By Frank R. Stockton
Originally published in 1896
This Web version, edited by GET NJ, COPYRIGHT 2003
We cannot wonder that there should have been a desire among enterprising people to establish some better method of transportation in travel than existed in the early days of New Jersey. At first the only roads in the State were narrow paths, sometimes more than fifty miles long, but only wide enough for the easy passage of a man on horseback. After that, better roads gradually came into use; and in the beginning of the eighteenth century there was a "stage wagon," intended for the carriage of merchandise, not passengers, which made a trip every two weeks from Perth Amboy to Philadelphia. This was considered as a great public convenience; because, before that, there was no regular method of shipping merchandise from New York to Philadelphia, except by sea.
After a time, stage wagons, which carried passengers, began to run in some parts of New Jersey; and in 1750 a grand stage line was established, intended especially for the transportation of travelers. In an advertisement the proprietor of this line announced to all persons "who have occasion to transport themselves, goods, stores, or merchandise from New York to Philadelphia," that he would take them in "forty-eight hours less than by any other line," and he promised to "use the people in the best manner." It is stated that this trip by land and water between New York and Philadelphia lasted seven or eight days, although it now seems almost impossible to travel so slowly.
Sixteen years afterward, a new and improved line of stage wagons was established, which were faster and very much more comfortable than any which had yet been known. They were actually mounted on springs, and it was promised that the trip would be made in two days in summer, and three days in winter. These stagecoaches were so much swifter than anything else of the kind ever known in the State, that they were called "flying machines."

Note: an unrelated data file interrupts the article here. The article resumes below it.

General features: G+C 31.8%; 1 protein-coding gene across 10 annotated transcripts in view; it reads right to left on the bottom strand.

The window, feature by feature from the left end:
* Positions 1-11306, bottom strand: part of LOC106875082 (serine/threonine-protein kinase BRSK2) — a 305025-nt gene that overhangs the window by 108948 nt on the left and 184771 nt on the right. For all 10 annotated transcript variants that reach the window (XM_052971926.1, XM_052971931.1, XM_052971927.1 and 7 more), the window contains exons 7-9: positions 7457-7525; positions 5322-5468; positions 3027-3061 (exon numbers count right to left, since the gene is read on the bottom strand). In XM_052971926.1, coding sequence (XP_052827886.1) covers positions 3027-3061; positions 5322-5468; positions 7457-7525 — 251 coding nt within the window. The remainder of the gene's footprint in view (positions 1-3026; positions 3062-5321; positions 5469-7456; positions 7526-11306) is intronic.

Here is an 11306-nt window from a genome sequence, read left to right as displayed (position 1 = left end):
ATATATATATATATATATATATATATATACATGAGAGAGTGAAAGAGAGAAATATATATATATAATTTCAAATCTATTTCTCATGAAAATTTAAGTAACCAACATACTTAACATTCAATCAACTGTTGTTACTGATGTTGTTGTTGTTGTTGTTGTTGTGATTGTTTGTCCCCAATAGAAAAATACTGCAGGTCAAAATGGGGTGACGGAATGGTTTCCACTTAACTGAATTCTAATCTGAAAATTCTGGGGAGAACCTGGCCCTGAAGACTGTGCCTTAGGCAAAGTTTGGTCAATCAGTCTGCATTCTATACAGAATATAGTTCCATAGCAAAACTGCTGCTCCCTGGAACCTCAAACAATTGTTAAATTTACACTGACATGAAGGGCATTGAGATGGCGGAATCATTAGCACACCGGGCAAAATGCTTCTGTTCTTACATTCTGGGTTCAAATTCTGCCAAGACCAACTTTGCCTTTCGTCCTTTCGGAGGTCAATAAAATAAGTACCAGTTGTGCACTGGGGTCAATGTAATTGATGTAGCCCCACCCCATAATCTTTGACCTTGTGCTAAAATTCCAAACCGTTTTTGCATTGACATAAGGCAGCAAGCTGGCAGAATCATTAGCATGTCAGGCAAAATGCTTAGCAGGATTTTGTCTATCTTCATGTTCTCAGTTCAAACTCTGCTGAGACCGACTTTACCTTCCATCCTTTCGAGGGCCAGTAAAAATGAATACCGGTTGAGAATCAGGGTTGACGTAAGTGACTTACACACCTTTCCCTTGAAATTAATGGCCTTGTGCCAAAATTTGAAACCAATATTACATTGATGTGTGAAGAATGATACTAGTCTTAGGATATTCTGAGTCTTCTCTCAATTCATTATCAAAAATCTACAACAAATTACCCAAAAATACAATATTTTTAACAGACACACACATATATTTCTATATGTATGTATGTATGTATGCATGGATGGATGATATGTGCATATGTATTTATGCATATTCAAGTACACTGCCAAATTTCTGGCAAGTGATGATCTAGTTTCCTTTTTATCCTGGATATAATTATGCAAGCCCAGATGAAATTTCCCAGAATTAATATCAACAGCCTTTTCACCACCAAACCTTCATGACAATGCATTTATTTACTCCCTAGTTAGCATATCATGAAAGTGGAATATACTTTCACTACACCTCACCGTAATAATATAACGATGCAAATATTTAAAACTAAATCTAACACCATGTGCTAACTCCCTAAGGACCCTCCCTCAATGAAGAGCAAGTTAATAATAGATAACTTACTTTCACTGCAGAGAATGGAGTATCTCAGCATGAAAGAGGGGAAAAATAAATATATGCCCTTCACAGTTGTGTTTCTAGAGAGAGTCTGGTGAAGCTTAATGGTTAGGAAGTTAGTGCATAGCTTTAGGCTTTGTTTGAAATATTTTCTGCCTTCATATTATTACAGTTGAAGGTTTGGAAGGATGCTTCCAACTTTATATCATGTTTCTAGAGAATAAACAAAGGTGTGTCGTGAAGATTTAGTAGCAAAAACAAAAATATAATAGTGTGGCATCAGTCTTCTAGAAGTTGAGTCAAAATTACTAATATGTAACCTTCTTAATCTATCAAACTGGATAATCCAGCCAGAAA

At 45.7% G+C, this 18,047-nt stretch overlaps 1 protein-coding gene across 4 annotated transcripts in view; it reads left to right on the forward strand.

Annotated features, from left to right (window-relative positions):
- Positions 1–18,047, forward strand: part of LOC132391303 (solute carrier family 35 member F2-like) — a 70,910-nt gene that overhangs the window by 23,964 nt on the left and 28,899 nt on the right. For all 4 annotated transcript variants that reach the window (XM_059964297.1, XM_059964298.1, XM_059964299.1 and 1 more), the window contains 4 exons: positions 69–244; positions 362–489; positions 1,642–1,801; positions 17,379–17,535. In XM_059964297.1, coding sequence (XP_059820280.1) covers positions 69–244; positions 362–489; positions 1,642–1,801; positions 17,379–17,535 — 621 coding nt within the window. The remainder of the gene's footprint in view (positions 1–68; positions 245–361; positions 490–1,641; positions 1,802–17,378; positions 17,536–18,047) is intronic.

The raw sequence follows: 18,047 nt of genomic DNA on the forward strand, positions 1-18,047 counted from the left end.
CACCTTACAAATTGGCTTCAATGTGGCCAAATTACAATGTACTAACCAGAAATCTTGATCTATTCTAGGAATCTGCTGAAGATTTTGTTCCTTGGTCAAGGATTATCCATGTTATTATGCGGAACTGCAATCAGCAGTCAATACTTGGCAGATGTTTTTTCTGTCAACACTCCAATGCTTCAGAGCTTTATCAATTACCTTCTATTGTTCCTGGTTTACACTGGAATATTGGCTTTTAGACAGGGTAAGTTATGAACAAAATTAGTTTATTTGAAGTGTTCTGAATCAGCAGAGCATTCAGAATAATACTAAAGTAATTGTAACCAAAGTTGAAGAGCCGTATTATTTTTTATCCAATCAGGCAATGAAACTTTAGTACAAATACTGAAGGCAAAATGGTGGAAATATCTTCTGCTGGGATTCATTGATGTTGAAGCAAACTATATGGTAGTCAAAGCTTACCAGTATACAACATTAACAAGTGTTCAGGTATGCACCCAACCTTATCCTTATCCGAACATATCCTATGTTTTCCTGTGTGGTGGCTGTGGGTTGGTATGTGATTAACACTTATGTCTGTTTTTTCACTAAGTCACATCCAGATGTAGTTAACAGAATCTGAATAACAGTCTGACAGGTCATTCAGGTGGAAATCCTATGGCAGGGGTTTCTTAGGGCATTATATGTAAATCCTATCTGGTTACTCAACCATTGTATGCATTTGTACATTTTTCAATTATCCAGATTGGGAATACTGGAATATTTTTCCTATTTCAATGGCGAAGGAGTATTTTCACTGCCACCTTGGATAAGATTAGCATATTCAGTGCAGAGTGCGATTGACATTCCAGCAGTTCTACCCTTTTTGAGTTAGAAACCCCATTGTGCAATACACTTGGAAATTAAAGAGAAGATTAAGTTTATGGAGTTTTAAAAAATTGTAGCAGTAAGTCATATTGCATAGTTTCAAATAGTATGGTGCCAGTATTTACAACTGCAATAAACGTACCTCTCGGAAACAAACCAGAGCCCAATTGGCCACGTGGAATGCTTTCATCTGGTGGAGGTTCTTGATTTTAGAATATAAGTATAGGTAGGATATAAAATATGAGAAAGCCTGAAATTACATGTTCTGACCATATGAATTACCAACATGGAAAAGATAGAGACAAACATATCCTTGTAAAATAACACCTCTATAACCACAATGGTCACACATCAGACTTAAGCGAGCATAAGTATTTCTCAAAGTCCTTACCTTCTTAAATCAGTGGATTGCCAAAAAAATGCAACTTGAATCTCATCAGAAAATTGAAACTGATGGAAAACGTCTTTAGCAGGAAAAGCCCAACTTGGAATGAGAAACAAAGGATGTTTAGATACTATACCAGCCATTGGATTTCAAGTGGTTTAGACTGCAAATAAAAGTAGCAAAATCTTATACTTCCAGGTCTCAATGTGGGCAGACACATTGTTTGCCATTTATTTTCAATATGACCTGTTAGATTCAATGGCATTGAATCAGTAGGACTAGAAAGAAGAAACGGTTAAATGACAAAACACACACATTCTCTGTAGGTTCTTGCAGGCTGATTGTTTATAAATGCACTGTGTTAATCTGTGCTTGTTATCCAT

Fifteen years afterward, the price of conveyance between New York and Philadelphia on one of these "flying machines" was forty shillings in gold or silver for each passenger, and as much for each hundred and fifty pounds of baggage.
The mail facilities in those days were as poor as the methods for transportation; and we can get an idea of the postal arrangements from an extract from a New York paper published in 1704, which states, "In the pleasant month of May, the last storm put our Pennsylvania post a week behind, and has not yet com'd in." But although this was rather slow communication, New Jersey was better off than many of the civilized communities of the day; for she had a regular postal system, which had been invented by Colonel John Hamilton.
Colonel Hamilton's system was considered so good, that the British Government gave him a patent for it, and adopted it for the mother country, it being considered much better than the system then in use. The mails were generally carried in canvas bags by men on horseback; and this method of transportation was known as the "express," as a horse and his rider could go much more rapidly than even the best "flying machines." Mail service in New Jersey greatly improved before the end of the century.
But it was very hard to persuade the public to encourage Fitch's new enterprise, even although it promised cheaper and more rapid transportation than any methods in use; and of course it was still harder, from the fact that the new steamboats had not yet gone faster than a sailing vessel with a good breeze. And so, notwithstanding the value of a system of navigation by which vessels could be made to move whether there was a breeze or not, and in any direction no matter how the wind was blowing, there was very little support to the new steamboat, and the enterprise was so unprofitable that it was given up.
Nearly ten years after Fitch's largest steamboat had been sold as a piece of useless property, Robert Fulton made a steamboat which ran on the Hudson River at the rate of five miles an hour; and after this the practicability of steam navigation began to be slowly acknowledged. But the waters of New Jersey were the first which were ever ruffled by the paddles of a steamboat.
New Jersey has another claim to distinction in connection with steam navigation, for at the Speedwell Iron Works were manufactured some of the larger portions of the machinery of the "Savannah," the first steamship which ever crossed the ocean.
"New Jersey Newspaper Clippings."
"American Inventors of the Telegraph." F. L. Pope
"History of New Jersey." J. C. Raum.